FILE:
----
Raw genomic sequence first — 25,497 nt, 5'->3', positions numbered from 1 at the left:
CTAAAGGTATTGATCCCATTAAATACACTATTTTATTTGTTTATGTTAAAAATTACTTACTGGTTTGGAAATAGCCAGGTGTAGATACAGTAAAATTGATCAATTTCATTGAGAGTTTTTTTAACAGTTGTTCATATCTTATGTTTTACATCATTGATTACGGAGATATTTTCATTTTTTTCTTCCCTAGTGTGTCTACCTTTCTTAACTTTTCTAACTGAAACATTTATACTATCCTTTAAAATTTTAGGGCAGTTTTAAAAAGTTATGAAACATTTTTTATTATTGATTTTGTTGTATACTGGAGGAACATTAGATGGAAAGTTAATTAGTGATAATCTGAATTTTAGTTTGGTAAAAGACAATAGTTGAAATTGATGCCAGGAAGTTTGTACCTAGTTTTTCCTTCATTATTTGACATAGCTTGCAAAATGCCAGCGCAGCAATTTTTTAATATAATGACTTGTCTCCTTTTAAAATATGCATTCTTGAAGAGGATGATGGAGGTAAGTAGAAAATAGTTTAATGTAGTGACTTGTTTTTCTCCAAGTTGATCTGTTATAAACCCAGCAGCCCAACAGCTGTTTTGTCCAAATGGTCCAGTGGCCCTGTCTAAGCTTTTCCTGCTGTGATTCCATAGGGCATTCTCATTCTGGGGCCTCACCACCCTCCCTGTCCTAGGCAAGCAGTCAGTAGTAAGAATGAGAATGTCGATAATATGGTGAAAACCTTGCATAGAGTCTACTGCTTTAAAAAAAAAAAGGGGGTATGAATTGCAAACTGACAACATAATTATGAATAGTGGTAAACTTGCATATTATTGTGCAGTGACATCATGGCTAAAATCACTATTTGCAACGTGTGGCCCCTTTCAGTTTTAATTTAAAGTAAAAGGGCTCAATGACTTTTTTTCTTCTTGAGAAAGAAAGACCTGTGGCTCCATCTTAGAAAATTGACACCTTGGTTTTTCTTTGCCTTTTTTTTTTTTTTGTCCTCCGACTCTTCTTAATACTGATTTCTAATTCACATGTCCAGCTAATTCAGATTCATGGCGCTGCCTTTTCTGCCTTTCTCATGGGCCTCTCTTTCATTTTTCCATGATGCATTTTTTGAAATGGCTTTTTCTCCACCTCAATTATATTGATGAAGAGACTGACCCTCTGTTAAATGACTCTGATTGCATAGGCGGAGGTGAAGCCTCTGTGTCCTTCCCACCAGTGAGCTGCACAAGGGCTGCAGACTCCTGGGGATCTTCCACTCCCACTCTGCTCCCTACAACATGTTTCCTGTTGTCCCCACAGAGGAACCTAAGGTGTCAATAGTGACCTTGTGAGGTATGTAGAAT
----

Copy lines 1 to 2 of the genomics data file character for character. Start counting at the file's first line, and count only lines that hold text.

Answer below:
Raw genomic sequence first — 25,497 nt, 5'->3', positions numbered from 1 at the left:
CTAAAGGTATTGATCCCATTAAATACACTATTTTATTTGTTTATGTTAAAAATTACTTACTGGTTTGGAAATAGCCAGGTGTAGATACAGTAAAATTGATCAATTTCATTGAGAGTTTTTTTAACAGTTGTTCATATCTTATGTTTTACATCATTGATTACGGAGATATTTTCATTTTTTTCTTCCCTAGTGTGTCTACCTTTCTTAACTTTTCTAACTGAAACATTTATACTATCCTTTAAAATTTTAGGGCAGTTTTAAAAAGTTATGAAACATTTTTTATTATTGATTTTGTTGTATACTGGAGGAACATTAGATGGAAAGTTAATTAGTGATAATCTGAATTTTAGTTTGGTAAAAGACAATAGTTGAAATTGATGCCAGGAAGTTTGTACCTAGTTTTTCCTTCATTATTTGACATAGCTTGCAAAATGCCAGCGCAGCAATTTTTTAATATAATGACTTGTCTCCTTTTAAAATATGCATTCTTGAAGAGGATGATGGAGGTAAGTAGAAAATAGTTTAATGTAGTGACTTGTTTTTCTCCAAGTTGATCTGTTATAAACCCAGCAGCCCAACAGCTGTTTTGTCCAAATGGTCCAGTGGCCCTGTCTAAGCTTTTCCTGCTGTGATTCCATAGGGCATTCTCATTCTGGGGCCTCACCACCCTCCCTGTCCTAGGCAAGCAGTCAGTAGTAAGAATGAGAATGTCGATAATATGGTGAAAACCTTGCATAGAGTCTACTGCTTTAAAAAAAAAAAGGGGGTATGAATTGCAAACTGACAACATAATTATGAATAGTGGTAAACTTGCATATTATTGTGCAGTGACATCATGGCTAAAATCACTATTTGCAACGTGTGGCCCCTTTCAGTTTTAATTTAAAGTAAAAGGGCTCAATGACTTTTTTTCTTCTTGAGAAAGAAAGACCTGTGGCTCCATCTTAGAAAATTGACACCTTGGTTTTTCTTTGCCTTTTTTTTTTTTTTGTCCTCCGACTCTTCTTAATACTGATTTCTAATTCACATGTCCAGCTAATTCAGATTCATGGCGCTGCCTTTTCTGCCTTTCTCATGGGCCTCTCTTTCATTTTTCCATGATGCATTTTTTGAAATGGCTTTTTCTCCACCTCAATTATATTGATGAAGAGACTGACCCTCTGTTAAATGACTCTGATTGCATAGGCGGAGGTGAAGCCTCTGTGTCCTTCCCACCAGTGAGCTGCACAAGGGCTGCAGACTCCTGGGGATCTTCCACTCCCACTCTGCTCCCTACAACATGTTTCCTGTTGTCCCCACAGAGGAACCTAAGGTGTCAATAGTGACCTTGTGAGGTATGTAGAAT